All right. Gotcha.

Thank you.

Good Good timing. All right. Thank


All right, next caller.

All right, caller number 785785. You should be able to unmute yourself and state your name and address for the record.

Oh, my name is Anne rude. And I live at the shores McIntosh lake to four or five zero Airport Road. Our second priority is an ordinance requiring commercial recycling, which would also buy our compost to be collected at multifamily complexes or mscs. apartments and businesses produce nearly 50% of waste in Longmont most lack curbside recycling and collection. And we’re not presently aware of any mscs that provide compost collection required requiring recycling for commercial sector and msts provides a universal benefit. As Naomi mentioned, due to low recycling efforts by businesses and mscs were spending 76% of the so called waste generated in Longmont to the landfills and again 80% of this cabinet should be recycled. While some businesses and apartment complexes do the right thing for their workers and residents by providing recycling collection. Most simply do not have this plan to raise that bar in Longmont and I’m, I’m advocating on behalf of my fellow apartment dwellers that in addition to recycling, we’re also recommending that MSC be required to provide the residents with compost collection. I personally used to take my kitchen scraps into my office in Boulder because the office provided composting services. Ever since the pandemic. I’ve been working at home and I have no longer been composting. The convenience of having an easy way to dispose of my compost has just disappeared. If I had on site composting, I could dispose of more than just kitchen scraps like the ones I used to take into my office. All Longmont residents deserve convenient access to both recycling and composting not just homeowners. In conclusion, please direct the staff to write an ordinance requiring recycling and mscs which includes compost collection at residential complexes in doing so will substantially improve our landfill diversion percentages and save and reduce demand for finite resources, energy to water and decrease global warming. Current and future long term residents will benefit from your leadership on this. Thank you for this opportunity and thank you for moving along on forward on waste diversion efforts which improve residents quality of life by doing what’s needed.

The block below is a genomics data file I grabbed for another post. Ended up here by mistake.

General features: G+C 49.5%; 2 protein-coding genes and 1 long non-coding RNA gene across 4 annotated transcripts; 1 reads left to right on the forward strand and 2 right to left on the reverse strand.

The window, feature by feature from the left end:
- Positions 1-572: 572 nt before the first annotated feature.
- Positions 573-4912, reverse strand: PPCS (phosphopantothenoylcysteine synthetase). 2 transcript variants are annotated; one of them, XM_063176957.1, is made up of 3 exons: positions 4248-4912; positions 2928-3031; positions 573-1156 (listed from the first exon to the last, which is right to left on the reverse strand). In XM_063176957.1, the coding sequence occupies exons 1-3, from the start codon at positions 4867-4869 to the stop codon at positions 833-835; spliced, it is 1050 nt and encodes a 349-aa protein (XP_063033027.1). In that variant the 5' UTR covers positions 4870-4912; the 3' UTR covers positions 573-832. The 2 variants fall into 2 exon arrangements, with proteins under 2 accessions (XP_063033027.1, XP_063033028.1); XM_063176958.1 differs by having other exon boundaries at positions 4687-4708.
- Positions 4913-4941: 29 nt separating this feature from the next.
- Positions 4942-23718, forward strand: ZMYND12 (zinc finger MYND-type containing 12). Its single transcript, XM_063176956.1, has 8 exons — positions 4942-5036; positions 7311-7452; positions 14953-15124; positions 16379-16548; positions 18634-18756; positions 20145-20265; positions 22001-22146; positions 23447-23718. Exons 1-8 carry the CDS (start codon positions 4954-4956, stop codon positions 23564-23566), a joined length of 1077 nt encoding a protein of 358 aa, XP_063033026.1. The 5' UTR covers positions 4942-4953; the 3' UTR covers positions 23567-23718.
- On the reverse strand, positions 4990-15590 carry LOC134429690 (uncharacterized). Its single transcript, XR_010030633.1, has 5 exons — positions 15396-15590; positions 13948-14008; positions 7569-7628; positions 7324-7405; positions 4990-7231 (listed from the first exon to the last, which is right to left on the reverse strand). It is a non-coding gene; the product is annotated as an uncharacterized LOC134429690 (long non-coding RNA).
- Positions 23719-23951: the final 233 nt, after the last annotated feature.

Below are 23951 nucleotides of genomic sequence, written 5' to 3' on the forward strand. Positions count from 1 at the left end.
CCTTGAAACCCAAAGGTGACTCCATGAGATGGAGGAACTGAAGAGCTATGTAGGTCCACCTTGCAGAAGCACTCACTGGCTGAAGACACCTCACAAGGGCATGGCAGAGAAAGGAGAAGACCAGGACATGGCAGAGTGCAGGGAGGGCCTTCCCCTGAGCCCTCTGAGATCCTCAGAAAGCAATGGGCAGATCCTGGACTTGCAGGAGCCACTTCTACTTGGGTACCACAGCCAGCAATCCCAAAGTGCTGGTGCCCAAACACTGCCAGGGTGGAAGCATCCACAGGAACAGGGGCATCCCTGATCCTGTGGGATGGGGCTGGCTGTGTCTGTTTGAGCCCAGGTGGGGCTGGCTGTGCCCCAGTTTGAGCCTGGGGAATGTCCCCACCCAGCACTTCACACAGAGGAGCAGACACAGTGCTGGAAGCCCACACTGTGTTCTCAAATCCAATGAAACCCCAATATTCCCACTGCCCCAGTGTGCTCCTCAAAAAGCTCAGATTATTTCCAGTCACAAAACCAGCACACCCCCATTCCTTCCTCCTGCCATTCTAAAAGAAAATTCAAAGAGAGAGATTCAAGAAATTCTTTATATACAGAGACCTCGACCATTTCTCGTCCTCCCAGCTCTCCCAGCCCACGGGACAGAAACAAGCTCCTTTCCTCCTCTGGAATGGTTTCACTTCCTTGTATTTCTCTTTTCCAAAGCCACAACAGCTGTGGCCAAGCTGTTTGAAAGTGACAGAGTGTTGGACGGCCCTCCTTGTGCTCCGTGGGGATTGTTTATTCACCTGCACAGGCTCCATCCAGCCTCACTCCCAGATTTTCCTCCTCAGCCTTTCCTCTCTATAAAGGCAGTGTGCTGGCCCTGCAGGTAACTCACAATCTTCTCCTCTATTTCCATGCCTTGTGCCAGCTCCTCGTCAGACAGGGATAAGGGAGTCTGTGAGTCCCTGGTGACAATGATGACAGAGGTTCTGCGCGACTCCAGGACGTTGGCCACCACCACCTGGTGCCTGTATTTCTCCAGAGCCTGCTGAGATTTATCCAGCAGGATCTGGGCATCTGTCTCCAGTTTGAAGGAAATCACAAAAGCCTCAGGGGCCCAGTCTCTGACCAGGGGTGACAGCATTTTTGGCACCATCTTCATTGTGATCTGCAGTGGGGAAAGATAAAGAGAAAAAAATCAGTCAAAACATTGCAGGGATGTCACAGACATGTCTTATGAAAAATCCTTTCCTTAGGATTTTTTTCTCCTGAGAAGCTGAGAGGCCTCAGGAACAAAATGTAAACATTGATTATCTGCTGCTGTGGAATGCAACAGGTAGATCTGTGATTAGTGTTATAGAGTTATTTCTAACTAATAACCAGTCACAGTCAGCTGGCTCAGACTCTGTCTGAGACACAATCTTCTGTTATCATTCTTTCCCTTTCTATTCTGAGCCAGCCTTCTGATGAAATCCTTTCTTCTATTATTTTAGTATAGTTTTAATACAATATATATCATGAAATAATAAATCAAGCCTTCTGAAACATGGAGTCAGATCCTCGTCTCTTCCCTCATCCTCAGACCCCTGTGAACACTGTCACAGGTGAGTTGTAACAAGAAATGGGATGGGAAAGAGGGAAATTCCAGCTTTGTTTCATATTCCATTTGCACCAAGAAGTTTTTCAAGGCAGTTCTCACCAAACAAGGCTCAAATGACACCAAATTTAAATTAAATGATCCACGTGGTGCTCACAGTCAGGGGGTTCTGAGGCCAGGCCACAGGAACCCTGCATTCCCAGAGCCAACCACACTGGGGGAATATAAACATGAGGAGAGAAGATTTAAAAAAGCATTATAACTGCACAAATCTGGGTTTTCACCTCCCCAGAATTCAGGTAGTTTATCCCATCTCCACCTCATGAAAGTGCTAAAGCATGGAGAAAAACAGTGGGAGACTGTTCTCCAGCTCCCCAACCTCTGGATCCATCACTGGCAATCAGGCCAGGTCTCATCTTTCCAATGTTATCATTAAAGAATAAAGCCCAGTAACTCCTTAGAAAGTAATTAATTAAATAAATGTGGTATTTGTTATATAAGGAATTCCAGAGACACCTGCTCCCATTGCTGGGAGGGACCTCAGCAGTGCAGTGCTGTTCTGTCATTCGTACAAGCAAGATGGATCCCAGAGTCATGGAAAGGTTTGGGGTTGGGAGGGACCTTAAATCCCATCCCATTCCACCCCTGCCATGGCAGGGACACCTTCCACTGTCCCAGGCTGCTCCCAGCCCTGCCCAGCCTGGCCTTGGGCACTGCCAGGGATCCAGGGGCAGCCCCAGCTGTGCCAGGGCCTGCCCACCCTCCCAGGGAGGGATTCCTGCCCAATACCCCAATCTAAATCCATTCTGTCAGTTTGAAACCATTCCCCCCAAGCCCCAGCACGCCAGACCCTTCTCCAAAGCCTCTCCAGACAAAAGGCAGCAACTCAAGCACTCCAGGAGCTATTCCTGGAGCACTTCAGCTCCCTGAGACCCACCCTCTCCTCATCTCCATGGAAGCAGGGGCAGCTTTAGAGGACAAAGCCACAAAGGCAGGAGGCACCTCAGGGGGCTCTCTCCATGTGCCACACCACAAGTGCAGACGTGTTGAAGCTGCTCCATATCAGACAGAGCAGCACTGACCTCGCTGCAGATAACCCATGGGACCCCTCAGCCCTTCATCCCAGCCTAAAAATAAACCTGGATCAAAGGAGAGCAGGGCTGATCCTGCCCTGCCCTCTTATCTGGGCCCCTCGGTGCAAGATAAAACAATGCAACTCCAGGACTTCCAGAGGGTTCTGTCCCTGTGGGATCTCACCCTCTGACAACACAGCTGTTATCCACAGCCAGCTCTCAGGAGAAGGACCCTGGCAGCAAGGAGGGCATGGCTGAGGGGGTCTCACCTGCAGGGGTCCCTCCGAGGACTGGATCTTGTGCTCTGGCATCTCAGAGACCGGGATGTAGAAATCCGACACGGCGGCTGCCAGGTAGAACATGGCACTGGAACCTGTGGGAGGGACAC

Alright caller ending in 782782 you should be able to unmute yourself and state your name and address and you have three minutes.

Good evening Council. My name is Garrett chapel and I live at 878 Elliott Street. Much of what Anne brought up about multifamily complexes applies to businesses as well. Requiring recycling for the commercial sector as well as mscs will provide a net benefit to our community. Currently in Colorado commercial waste collection can legally only be provided by private haulers. The trash hauler lobby was unfortunately successful in getting state laws passed, which prohibit municipalities like ours, from providing the service to our own residents. As a result, they have no interest in helping to reduce the waste stream because the reality is more trash equals more money. We need the intervention of this ordinance to break this antiquated mindset. 50% of long months waste stream is commercial, we simply cannot ignore the opportunity to do what’s right for our community, and require recycling collection as part of our commercial waste services. One of the Climate Action Task Force’s key recommendations for waste management is to increase personal per participation in residential and commercial composting to 75% of all homes and businesses by 2025. Including a requirement that high organic waste businesses need to compost. If we look around our metro area, it is clear what needs to be done for Collins will require all businesses to have recycling services by 2021 and currently requires all businesses to recycle cardboard and for grocery stores to compost. boulder already requires all businesses to recycling compost and additionally asks businesses to separate their own materials. The precedent has been set for us by our neighbors, and we need to step up to the plate as a community. We are urging the city council to take a strong stance on this issue through an ordinance requiring all businesses to provide recycling and seize this opportunity to enact real reform in our commercial sector. Thank you for your time.

All right, thank you.

All right, next caller